Take up a few exercises that can help you build up your focus levels, such as meditation, or try some of the activities recommended by the art of manliness.
Double down on patience in your new business.
In other words, think long term. Too many of us set huge ambitions but struggle to master the discipline and commitment it takes to reach those goals.
For example, I had a prospect who once told me that his goal was to make two million dollars a month. I thought that was a great goal. When I asked him how long he was willing to give this new startup to reach those numbers given that he had zero audiences and no POF (proof of concept), he said 12 months.
That was my cue to end that meeting, and run away as fast as I could.
Get more practical and smart about how you work.
Remember that example I just shared of the prospect who wanted to go from zero to two million in twelve months? He lacked practicality to his ambitions because when I asked him how he’d broken down that big goal into tiny milestones to make it feasible, he was humble enough to say, “I have no idea.”
That is a problem many young founders are struggling with. Just because you hear someone else say their business is doing $10 million a month doesn’t mean you can just set up shop and get the same results even if you’re modeling that person’s funnel. There are too many variables to take into account.
For example, have you ever made millions in a month? A year? If not, there’s a learning curve that cannot be skipped over, and you must take that into account when setting the timeline for that goal. All this to say, be practical with your business and ambitions.
Work on your self-esteem and self-belief.
It seems odd at first, but if you take the time to reflect, I think you’ll soon realize that continually chasing after the new big idea or opportunity to “take advantage of” is more often than not a result of something internal that is amiss. Usually, it has to do with our self-esteem and self-belief.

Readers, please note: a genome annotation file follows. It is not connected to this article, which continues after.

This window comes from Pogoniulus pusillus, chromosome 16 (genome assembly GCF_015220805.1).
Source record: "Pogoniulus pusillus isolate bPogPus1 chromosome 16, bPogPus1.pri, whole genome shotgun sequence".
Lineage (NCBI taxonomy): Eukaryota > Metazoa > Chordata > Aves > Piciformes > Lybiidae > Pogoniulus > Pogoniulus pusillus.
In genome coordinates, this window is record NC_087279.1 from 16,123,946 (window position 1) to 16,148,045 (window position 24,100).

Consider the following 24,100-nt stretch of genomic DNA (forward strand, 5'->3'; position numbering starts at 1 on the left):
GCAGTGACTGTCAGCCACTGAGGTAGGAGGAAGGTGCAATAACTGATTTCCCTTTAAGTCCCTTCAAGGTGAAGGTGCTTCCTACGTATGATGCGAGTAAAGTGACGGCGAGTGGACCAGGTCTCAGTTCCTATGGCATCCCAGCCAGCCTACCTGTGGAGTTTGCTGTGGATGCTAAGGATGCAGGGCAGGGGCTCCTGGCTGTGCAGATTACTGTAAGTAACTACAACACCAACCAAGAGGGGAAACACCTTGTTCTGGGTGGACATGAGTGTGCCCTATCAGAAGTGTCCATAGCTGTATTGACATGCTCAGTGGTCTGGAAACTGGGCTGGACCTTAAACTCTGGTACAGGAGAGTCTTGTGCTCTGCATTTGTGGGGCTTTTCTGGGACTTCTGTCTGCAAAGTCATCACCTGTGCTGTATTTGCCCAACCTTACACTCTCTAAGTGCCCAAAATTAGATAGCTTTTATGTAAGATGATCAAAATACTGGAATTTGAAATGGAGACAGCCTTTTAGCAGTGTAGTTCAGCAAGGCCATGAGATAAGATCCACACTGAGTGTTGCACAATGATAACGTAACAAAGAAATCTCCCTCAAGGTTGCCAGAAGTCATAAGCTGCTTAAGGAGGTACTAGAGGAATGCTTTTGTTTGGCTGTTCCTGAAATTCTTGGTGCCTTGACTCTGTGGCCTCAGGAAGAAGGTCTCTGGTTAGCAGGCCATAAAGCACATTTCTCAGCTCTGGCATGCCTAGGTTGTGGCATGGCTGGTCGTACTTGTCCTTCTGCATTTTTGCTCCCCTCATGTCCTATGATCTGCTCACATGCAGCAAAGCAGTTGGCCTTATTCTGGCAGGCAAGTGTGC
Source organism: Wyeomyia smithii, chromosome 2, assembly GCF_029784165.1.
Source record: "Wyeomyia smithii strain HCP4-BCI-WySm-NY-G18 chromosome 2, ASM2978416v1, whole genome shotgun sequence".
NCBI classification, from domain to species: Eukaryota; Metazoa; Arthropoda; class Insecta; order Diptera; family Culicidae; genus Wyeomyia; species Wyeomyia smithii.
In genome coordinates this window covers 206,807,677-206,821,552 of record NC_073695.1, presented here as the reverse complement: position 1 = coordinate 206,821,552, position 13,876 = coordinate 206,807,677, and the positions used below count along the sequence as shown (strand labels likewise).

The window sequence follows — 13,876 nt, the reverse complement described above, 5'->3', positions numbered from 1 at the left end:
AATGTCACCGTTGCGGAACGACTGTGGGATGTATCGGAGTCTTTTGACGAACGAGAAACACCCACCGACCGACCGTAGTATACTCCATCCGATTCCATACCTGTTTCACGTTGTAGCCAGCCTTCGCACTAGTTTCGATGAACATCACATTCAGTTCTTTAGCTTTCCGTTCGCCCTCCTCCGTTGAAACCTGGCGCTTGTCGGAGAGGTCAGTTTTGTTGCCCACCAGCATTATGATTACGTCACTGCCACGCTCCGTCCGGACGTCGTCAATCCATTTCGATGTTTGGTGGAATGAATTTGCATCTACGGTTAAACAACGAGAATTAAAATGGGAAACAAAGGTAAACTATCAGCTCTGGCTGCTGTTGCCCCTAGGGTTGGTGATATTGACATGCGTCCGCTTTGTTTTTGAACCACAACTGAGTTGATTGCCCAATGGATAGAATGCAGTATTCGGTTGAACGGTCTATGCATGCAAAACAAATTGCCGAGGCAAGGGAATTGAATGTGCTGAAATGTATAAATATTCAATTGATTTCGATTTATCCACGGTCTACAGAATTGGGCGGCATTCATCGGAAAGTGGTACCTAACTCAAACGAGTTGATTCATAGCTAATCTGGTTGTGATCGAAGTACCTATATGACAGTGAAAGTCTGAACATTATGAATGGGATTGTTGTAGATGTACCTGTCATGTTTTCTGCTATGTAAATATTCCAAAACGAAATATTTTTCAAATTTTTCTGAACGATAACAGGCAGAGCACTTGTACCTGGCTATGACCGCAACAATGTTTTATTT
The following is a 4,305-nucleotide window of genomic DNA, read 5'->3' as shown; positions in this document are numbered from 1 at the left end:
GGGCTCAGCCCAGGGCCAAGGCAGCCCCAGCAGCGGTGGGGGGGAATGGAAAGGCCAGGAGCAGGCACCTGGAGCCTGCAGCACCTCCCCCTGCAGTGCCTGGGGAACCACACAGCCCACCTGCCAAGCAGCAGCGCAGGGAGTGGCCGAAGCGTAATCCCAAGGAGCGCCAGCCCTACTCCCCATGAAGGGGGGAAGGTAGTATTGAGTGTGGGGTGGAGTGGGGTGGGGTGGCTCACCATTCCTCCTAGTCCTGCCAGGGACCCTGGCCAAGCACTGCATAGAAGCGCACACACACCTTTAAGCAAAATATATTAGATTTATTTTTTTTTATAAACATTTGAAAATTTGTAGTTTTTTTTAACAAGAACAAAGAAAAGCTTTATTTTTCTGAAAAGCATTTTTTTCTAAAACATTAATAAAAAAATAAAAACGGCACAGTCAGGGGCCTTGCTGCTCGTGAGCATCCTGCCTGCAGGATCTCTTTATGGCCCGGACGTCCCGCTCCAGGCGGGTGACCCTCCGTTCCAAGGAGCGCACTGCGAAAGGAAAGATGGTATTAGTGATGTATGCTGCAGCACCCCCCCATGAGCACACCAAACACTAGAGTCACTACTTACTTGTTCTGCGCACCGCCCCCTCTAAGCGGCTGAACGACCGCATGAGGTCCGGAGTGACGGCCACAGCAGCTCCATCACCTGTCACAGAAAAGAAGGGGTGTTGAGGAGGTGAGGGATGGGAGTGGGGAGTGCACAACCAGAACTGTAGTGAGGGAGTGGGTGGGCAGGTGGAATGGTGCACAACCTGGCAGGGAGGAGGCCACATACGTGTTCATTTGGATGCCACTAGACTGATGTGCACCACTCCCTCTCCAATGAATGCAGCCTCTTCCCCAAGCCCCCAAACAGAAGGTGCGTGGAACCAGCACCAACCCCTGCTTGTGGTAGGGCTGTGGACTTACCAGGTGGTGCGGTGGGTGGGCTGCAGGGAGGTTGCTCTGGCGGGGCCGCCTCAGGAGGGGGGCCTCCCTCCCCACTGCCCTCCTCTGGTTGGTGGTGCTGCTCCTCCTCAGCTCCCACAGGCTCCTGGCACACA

My conviction at this point in time is that shiny object syndrome, whether it is demonstrated as a young entrepreneur running from trend to trend trying to get rich or a marketer running from software to software thinking it will make them the best – these are all rooted in an individual’s lack of self-belief.
It’s you not fully believing that “you alone are the determining factor of success.”
Entrepreneurs and founders are blessed beyond measure with the drive, motivation, and ability to see opportunities and take the initiative. But that alone isn’t going to be enough to create wealth and long term success.
Don’t permit the same qualities that make you strong in disrupting your industry also become your downfall. Get the focus and direction that you need, and by all means, surround yourself with people or a team to help you stay on track so you can keep your shiny object syndrome in check.
I like to say this to many of my clients, so let me share it with you in the hopes that it will put you on the right path: All the wealth and success you desire cannot and will not be found in any particular industry or marketplace. Every opportunity is the right opportunity to produce wealth if your mindset is right.